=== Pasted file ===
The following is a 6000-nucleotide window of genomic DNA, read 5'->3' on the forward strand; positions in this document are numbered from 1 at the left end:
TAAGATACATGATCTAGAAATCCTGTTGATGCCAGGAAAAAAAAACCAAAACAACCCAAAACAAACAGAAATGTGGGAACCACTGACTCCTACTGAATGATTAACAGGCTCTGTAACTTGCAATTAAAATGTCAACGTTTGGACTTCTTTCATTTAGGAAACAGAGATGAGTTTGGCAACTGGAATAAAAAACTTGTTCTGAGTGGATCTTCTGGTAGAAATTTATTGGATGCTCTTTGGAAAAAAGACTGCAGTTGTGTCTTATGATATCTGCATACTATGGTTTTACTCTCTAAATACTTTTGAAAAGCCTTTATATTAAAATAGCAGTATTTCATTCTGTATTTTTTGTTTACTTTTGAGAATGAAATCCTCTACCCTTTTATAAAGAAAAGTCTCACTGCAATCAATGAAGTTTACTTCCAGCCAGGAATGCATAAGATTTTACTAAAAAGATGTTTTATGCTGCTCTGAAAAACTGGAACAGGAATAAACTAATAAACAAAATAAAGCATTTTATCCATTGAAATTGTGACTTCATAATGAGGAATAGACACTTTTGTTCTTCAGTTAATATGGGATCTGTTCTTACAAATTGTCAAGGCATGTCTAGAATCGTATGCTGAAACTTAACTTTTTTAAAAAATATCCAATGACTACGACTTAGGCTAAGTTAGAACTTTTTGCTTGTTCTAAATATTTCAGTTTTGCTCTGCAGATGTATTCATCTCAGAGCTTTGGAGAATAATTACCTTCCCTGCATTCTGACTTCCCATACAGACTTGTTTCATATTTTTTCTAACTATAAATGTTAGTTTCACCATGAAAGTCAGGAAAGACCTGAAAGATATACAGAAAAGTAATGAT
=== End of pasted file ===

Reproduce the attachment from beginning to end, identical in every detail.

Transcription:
The following is a 6000-nucleotide window of genomic DNA, read 5'->3' on the forward strand; positions in this document are numbered from 1 at the left end:
TAAGATACATGATCTAGAAATCCTGTTGATGCCAGGAAAAAAAAACCAAAACAACCCAAAACAAACAGAAATGTGGGAACCACTGACTCCTACTGAATGATTAACAGGCTCTGTAACTTGCAATTAAAATGTCAACGTTTGGACTTCTTTCATTTAGGAAACAGAGATGAGTTTGGCAACTGGAATAAAAAACTTGTTCTGAGTGGATCTTCTGGTAGAAATTTATTGGATGCTCTTTGGAAAAAAGACTGCAGTTGTGTCTTATGATATCTGCATACTATGGTTTTACTCTCTAAATACTTTTGAAAAGCCTTTATATTAAAATAGCAGTATTTCATTCTGTATTTTTTGTTTACTTTTGAGAATGAAATCCTCTACCCTTTTATAAAGAAAAGTCTCACTGCAATCAATGAAGTTTACTTCCAGCCAGGAATGCATAAGATTTTACTAAAAAGATGTTTTATGCTGCTCTGAAAAACTGGAACAGGAATAAACTAATAAACAAAATAAAGCATTTTATCCATTGAAATTGTGACTTCATAATGAGGAATAGACACTTTTGTTCTTCAGTTAATATGGGATCTGTTCTTACAAATTGTCAAGGCATGTCTAGAATCGTATGCTGAAACTTAACTTTTTTAAAAAATATCCAATGACTACGACTTAGGCTAAGTTAGAACTTTTTGCTTGTTCTAAATATTTCAGTTTTGCTCTGCAGATGTATTCATCTCAGAGCTTTGGAGAATAATTACCTTCCCTGCATTCTGACTTCCCATACAGACTTGTTTCATATTTTTTCTAACTATAAATGTTAGTTTCACCATGAAAGTCAGGAAAGACCTGAAAGATATACAGAAAAGTAATGAT